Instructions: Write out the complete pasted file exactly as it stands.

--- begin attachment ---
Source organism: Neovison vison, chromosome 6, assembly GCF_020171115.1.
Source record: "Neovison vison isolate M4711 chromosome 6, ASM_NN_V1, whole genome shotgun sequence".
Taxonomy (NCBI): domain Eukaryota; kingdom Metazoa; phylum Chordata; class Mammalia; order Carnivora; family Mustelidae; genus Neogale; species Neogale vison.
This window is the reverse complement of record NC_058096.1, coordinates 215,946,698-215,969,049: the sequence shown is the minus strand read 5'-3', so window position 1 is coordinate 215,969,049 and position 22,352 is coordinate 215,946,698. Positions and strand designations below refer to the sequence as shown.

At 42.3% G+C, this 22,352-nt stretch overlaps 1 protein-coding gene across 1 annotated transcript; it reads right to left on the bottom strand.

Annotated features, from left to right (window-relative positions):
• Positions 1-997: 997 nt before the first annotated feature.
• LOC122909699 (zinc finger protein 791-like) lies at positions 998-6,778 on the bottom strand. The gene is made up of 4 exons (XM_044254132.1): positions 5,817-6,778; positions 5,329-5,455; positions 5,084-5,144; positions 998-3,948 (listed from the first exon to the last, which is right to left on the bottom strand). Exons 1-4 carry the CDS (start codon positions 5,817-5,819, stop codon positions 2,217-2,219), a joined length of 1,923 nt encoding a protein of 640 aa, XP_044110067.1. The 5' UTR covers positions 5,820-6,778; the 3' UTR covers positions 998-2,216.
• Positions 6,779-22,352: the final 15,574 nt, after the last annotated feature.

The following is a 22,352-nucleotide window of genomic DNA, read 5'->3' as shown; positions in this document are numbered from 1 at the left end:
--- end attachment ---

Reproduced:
Source organism: Neovison vison, chromosome 6, assembly GCF_020171115.1.
Source record: "Neovison vison isolate M4711 chromosome 6, ASM_NN_V1, whole genome shotgun sequence".
Taxonomy (NCBI): domain Eukaryota; kingdom Metazoa; phylum Chordata; class Mammalia; order Carnivora; family Mustelidae; genus Neogale; species Neogale vison.
This window is the reverse complement of record NC_058096.1, coordinates 215,946,698-215,969,049: the sequence shown is the minus strand read 5'-3', so window position 1 is coordinate 215,969,049 and position 22,352 is coordinate 215,946,698. Positions and strand designations below refer to the sequence as shown.

At 42.3% G+C, this 22,352-nt stretch overlaps 1 protein-coding gene across 1 annotated transcript; it reads right to left on the bottom strand.

Annotated features, from left to right (window-relative positions):
• Positions 1-997: 997 nt before the first annotated feature.
• LOC122909699 (zinc finger protein 791-like) lies at positions 998-6,778 on the bottom strand. The gene is made up of 4 exons (XM_044254132.1): positions 5,817-6,778; positions 5,329-5,455; positions 5,084-5,144; positions 998-3,948 (listed from the first exon to the last, which is right to left on the bottom strand). Exons 1-4 carry the CDS (start codon positions 5,817-5,819, stop codon positions 2,217-2,219), a joined length of 1,923 nt encoding a protein of 640 aa, XP_044110067.1. The 5' UTR covers positions 5,820-6,778; the 3' UTR covers positions 998-2,216.
• Positions 6,779-22,352: the final 15,574 nt, after the last annotated feature.

The following is a 22,352-nucleotide window of genomic DNA, read 5'->3' as shown; positions in this document are numbered from 1 at the left end: